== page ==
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Stand Up to Cancer 2010: Qualitative Success Transcends Quantitative Numbers

Rosenthal, Eric T.

doi: 10.1097/01.COT.0000390345.50457.61

LOS ANGELES—A look at some of the statistics culled from the Stand Up to Cancer (SU2C) Sept. 10 broadcast may seem to indicate that the fundraising and cancer awareness effort fell somewhat short of its original milestones two years before: The 2010 show announced that $80 million had been pledged, whereas in 2008 the number was approximately $100 million.

This year's Nielsen rating reported an estimated 18.3 million viewers in the United States for the telecast, claiming a 15.1% increase from the inaugural broadcast. But SU2C reported 10.3 million viewers in 2008, meaning that the increase would be significantly higher than 15.1%. And this year's program was seen in nearly 200 countries, although that included worldwide cable numbers, which were not available.

OT requested clarification, and SU2C officials provided figures from Nielsen that explained that the 15.1% increase is comparing the 15.9 million “reach” in 2008 with the 18.3 million reach in 2010 (with reach defined as “unduplicated viewing to any portion of the telecast for six minutes or more”). The only explanation about the basis of the 10.3 million figure released in 2008, a SU2C spokesperson said, was that “Nielsen released numbers in 2008 and other media outlets interpreted them....and that SU2C never issued a release on the ratings because they came in after the fundraising total was announced.”

The first show was seen on only ABC, CBS, and NBC, which for this year's show were joined by many more collaborative network and cable partners including Fox, Bio, Current TV, Discovery Health, E!, G4, HBO, HBO Latino, MLB Network, mun2, Showtime, Smithsonian Channel, the Style Network, TV One, and VH1.

However, if the SU2C effort is anything, it is not something that can or should be measured quantitatively because to date it has made some substantive qualitative changes in how cancer research can be performed, how the public perceives what had once been a most stigmatized disease, and how they view the image of scientists.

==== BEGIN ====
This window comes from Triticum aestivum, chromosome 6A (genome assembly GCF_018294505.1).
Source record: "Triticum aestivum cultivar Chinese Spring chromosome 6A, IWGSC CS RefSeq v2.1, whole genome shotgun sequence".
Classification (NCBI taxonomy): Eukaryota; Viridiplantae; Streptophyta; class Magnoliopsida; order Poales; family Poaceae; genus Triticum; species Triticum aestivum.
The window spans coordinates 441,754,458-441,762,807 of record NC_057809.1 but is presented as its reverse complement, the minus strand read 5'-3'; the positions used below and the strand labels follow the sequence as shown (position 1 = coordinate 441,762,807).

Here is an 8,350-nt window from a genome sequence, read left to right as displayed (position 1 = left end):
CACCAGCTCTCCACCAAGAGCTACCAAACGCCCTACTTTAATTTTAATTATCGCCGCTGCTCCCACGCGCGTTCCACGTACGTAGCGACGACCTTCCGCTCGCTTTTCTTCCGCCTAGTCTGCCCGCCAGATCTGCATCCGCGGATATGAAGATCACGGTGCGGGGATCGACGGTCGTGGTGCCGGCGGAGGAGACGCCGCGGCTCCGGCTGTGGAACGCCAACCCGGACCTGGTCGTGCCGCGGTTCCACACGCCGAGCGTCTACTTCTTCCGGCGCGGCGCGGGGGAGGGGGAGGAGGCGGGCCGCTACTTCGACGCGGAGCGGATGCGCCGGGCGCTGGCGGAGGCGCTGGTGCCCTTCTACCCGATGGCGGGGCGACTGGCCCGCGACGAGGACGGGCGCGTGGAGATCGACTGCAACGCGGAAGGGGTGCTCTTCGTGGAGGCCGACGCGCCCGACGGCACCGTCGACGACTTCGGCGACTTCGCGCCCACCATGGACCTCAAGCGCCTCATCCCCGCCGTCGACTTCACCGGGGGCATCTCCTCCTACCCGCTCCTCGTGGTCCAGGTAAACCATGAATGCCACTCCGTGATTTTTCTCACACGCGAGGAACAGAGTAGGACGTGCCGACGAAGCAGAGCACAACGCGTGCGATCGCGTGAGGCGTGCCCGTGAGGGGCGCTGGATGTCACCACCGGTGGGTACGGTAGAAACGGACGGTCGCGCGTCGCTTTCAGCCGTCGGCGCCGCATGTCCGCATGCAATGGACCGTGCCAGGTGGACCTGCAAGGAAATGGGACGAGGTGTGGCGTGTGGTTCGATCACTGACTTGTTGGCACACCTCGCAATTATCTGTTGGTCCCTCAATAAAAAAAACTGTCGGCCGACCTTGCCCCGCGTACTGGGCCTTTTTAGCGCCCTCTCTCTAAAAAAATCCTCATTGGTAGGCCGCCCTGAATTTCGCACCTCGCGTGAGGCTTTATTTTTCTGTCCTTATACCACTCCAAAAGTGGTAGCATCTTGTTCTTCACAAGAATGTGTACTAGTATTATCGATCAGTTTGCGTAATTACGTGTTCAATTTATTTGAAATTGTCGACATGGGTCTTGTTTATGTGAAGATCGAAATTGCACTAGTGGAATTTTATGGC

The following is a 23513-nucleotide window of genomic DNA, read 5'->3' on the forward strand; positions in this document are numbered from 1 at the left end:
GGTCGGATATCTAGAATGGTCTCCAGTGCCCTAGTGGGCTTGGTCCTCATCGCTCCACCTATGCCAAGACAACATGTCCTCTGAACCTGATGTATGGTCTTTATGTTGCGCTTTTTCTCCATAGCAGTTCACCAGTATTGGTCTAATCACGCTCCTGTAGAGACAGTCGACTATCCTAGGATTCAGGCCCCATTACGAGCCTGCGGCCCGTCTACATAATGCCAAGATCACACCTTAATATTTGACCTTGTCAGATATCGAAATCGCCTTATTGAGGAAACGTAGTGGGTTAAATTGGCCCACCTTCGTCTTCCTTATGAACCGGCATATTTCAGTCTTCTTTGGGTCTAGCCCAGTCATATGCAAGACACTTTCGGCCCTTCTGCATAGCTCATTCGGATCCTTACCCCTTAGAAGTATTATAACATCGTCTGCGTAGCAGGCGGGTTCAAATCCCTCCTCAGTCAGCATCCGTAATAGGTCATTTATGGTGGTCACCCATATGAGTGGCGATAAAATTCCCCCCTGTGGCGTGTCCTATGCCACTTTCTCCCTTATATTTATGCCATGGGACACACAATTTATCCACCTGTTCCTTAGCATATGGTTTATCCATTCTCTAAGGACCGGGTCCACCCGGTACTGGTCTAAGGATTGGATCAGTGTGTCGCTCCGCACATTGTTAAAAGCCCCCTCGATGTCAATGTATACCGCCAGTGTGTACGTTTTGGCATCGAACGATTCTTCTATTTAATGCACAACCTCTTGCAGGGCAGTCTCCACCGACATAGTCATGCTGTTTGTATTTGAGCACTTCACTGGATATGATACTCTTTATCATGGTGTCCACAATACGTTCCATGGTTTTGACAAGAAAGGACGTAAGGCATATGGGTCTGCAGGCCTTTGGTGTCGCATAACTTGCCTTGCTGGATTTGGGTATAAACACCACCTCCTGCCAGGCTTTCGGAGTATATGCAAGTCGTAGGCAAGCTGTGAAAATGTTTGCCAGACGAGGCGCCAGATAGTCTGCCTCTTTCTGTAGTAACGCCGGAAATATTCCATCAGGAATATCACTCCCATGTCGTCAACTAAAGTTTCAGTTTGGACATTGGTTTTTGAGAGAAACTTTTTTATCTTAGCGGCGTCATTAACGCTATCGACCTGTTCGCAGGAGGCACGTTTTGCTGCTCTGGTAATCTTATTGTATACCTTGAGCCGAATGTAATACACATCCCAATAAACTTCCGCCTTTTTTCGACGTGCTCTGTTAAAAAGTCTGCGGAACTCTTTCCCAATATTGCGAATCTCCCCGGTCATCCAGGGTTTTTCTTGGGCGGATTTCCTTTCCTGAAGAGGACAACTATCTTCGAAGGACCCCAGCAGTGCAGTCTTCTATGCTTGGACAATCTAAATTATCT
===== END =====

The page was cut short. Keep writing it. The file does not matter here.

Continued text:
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Do You Really Mean ‘Revolution’?

In separate conversations here during a few hours' span with three eminent cancer researchers—two Nobel laureates and the current director of the National Institutes of Health—each used the word “revolution” in describing where we are now poised in understanding and treating cancer.

This was in reference to the new research paradigm developed through the innovative and symbiotic collaborative process undertaken by scientists and Hollywood movers and shakers comprising the SU2C founders and scientific advisory committee.

“Do you really mean ‘revolution’?,” I asked NIH Director Francis S. Collins, MD, as he stood tall and thin in jeans and a dark long-sleeve SU2C T-shirt emblazoned with “Collaborate Accelerate” on the sun-soaked red carpet outside the Sony studio prior to the live worldwide broadcast, where he proudly said he'd been invited to play guitar with Stevie Wonder, Dave Stewart, and others in the finale.

“Yes, I think it's a revolution to be able to say that we are able in the near future to actually comprehensively and systematically identify all the ways that a cell becomes malignant. We couldn't do that before since we were like looking under the lamp post, but now we've lit up the whole street.”

He likened the collaborative effort fostered by SU2C as similar to the Human Genome Project he had headed for 16 years before being appointed NIH Director by President Barack Obama in summer 2009.

“I think that's the way biomedical research is going in general, but this [SU2C] is a really nice example of applying those kinds of paradigm-changing mechanisms....and because I came out of the Human Genome Project this sounds very familiar, because that's exactly how we ran that, and that was [also] a shotgun marriage of some very large egos who had to work together, and it ultimately succeeded beyond anybody's expectations.”